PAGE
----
Each time I've tried to find out from the Customs Office what is necessary I've gotten different answers. The only sure way to avoid all trouble is having a carnet.
Logged
Colorado David
Sr. Member
****
Offline Offline

Posts: 621



« Reply #4 on: November 17, 2012, 01:41:24 PM »
ReplyReply

You have to just show up at the customs office and either figure out when they have some down time or be willing to wait.  Some officers will be a pain about it, but eventually they'll get the job done.  Registering your property before leaving the country is much better and more effective than producing your receipts upon re-entry to the U.S.  I've used this method with gear probably totaling a value of $60,000 and not had a problem.
Logged

Colorado David
Sr. Member
****
Offline Offline

Posts: 621



« Reply #5 on: November 17, 2012, 01:47:56 PM »
ReplyReply

I should add that the form Customs uses is a tiny little note-pad sized thing that they use for people's personal property when the travel.  You'll never get your stuff listed on it.  What I do is create my own form with the make and model, description of the item, and the serial number.  I take this with me to the Customs office and write on their form See attached inventory.  Then I verify the serial numbers with the officer.  He or she will then use red ink to scribble around your list so that nothing could be added at a later date and the will imprint it and their little form with the official customs imprint.  Then you're good to go.  Most people use the little form for their point and shoot camera and their Swarovski binoculars when they go sight-seeing somewhere for a week.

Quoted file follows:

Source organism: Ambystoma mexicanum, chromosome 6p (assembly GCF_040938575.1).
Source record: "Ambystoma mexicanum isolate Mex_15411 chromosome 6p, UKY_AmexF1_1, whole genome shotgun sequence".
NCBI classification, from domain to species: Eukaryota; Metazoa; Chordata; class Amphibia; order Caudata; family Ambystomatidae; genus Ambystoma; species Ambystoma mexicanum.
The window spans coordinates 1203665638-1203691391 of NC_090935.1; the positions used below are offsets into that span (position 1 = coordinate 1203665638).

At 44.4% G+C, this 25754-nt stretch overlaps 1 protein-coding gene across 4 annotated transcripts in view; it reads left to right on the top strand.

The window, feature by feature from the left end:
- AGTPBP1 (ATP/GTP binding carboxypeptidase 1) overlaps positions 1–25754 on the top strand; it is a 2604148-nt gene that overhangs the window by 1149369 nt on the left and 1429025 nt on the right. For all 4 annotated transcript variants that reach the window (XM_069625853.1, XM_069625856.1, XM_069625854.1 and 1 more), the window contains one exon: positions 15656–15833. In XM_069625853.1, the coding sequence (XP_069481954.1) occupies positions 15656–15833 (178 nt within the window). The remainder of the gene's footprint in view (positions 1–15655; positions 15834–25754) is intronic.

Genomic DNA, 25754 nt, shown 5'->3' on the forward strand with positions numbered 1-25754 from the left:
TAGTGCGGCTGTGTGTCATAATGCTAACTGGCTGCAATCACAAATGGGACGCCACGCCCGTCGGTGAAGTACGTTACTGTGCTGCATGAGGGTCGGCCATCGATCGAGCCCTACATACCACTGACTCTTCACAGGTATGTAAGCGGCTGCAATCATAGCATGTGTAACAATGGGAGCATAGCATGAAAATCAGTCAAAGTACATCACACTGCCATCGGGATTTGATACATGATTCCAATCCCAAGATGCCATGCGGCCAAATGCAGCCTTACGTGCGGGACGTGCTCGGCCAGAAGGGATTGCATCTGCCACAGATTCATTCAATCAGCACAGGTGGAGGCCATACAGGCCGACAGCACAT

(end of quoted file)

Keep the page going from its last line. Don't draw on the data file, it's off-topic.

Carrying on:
Logged

Scott Hargis
Full Member
***
Offline Offline

Posts: 194



WWW
« Reply #6 on: November 17, 2012, 02:57:04 PM »
ReplyReply

Are you incorporated? If not I've been told a carnet is unnecessary, but it can be up to the individual agent to decide if he or she wants to make your life hell or not (this is paraphrased from what I was told by a sympathetic agent after a less than sympathetic agent decided he wanted to demonstrate his power).

Not incorporated. But traveling with 4 or 5 cases equalling maybe 300lbs and $20k to $30k value. You're sure right about it coming down to which agent you draw!


Each time I've tried to find out from the Customs Office what is necessary I've gotten different answers.

Yep!

I think I'm going to give David's method a go. I'll be going abroad at least once, maybe twice, next March. This'll be incentive to get my gear packed and flight-ready before the last minute!
Logged

<a href="http://www.scotthargisphoto.com">Website</a>
Pages: [1]   Top of Page
Print
Jump to:  

Ad
Ad
Ad